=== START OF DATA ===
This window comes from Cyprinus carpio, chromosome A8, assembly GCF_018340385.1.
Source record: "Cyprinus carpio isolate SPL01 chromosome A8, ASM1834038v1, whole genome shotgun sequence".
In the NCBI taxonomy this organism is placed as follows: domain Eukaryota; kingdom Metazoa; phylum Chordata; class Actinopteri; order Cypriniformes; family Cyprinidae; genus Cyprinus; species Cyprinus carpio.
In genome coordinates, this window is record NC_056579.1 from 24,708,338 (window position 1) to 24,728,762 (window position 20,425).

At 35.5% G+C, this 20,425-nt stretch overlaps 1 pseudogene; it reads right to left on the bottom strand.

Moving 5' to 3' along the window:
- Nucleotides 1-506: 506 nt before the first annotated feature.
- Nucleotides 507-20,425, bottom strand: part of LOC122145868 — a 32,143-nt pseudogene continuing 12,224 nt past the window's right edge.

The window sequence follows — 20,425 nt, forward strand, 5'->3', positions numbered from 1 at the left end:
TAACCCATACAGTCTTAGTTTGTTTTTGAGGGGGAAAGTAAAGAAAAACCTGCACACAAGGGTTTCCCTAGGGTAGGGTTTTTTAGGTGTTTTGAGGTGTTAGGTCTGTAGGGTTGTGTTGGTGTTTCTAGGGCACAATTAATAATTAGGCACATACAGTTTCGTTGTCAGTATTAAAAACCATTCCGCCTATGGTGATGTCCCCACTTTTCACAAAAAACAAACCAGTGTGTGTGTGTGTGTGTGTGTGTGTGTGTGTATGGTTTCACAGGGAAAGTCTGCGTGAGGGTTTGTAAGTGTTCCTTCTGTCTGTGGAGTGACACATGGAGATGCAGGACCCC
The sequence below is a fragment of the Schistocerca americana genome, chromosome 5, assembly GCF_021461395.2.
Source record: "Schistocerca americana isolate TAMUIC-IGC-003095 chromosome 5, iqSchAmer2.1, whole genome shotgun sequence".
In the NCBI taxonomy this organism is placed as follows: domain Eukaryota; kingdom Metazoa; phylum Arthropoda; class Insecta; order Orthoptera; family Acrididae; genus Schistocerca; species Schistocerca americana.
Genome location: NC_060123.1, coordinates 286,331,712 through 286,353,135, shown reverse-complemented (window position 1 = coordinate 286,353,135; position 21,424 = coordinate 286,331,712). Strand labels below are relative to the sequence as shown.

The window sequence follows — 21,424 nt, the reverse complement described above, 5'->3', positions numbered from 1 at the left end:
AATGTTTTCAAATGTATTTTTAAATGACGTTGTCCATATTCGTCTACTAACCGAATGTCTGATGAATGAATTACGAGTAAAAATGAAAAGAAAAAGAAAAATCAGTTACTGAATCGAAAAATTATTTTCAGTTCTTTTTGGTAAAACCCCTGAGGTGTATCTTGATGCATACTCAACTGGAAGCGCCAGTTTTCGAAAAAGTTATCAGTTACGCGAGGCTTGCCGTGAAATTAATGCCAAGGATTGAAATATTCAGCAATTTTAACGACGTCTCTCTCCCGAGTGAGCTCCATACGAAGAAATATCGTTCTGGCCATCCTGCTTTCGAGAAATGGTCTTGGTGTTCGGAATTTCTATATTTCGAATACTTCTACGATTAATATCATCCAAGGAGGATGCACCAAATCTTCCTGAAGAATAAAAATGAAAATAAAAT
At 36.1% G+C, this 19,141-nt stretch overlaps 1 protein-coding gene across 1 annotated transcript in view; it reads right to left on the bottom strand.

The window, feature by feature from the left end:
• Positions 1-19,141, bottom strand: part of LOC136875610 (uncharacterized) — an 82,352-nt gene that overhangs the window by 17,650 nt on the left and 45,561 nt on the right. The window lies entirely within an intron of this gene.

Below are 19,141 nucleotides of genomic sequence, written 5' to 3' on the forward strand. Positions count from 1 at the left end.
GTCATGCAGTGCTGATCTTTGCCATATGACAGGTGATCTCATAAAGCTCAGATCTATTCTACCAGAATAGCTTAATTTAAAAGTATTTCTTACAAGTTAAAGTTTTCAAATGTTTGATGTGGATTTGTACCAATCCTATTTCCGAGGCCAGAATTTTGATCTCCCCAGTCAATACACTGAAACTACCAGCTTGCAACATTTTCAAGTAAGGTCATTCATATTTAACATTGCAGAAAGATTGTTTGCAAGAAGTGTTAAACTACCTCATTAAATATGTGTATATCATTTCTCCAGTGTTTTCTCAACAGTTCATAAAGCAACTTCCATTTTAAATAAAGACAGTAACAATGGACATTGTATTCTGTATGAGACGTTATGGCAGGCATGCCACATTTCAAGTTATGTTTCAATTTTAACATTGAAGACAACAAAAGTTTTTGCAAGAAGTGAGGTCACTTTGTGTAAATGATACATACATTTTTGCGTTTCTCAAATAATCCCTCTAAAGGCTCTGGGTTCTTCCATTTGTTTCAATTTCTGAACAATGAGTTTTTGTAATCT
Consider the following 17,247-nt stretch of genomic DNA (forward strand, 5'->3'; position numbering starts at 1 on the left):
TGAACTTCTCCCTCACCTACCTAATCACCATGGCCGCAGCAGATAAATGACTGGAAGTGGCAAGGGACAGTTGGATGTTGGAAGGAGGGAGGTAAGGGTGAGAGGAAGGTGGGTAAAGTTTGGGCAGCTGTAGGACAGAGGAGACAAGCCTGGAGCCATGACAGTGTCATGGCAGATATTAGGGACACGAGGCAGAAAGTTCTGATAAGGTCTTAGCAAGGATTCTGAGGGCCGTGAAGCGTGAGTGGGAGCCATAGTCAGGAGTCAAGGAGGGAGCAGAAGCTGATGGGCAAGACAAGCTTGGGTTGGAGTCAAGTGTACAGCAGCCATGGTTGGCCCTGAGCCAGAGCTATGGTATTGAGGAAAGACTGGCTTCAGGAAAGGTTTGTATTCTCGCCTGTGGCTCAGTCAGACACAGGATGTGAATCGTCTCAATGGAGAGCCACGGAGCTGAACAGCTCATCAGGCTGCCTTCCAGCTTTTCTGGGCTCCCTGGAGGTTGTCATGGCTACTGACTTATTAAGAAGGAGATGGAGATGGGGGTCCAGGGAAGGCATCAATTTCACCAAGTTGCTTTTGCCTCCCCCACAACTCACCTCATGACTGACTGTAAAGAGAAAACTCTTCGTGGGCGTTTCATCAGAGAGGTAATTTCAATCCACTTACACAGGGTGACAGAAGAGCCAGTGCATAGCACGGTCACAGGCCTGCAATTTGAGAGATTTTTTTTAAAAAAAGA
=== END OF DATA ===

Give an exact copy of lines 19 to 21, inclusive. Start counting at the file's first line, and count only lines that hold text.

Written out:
• Positions 1-19,141, bottom strand: part of LOC136875610 (uncharacterized) — an 82,352-nt gene that overhangs the window by 17,650 nt on the left and 45,561 nt on the right. The window lies entirely within an intron of this gene.

Below are 19,141 nucleotides of genomic sequence, written 5' to 3' on the forward strand. Positions count from 1 at the left end.
GTCATGCAGTGCTGATCTTTGCCATATGACAGGTGATCTCATAAAGCTCAGATCTATTCTACCAGAATAGCTTAATTTAAAAGTATTTCTTACAAGTTAAAGTTTTCAAATGTTTGATGTGGATTTGTACCAATCCTATTTCCGAGGCCAGAATTTTGATCTCCCCAGTCAATACACTGAAACTACCAGCTTGCAACATTTTCAAGTAAGGTCATTCATATTTAACATTGCAGAAAGATTGTTTGCAAGAAGTGTTAAACTACCTCATTAAATATGTGTATATCATTTCTCCAGTGTTTTCTCAACAGTTCATAAAGCAACTTCCATTTTAAATAAAGACAGTAACAATGGACATTGTATTCTGTATGAGACGTTATGGCAGGCATGCCACATTTCAAGTTATGTTTCAATTTTAACATTGAAGACAACAAAAGTTTTTGCAAGAAGTGAGGTCACTTTGTGTAAATGATACATACATTTTTGCGTTTCTCAAATAATCCCTCTAAAGGCTCTGGGTTCTTCCATTTGTTTCAATTTCTGAACAATGAGTTTTTGTAATCT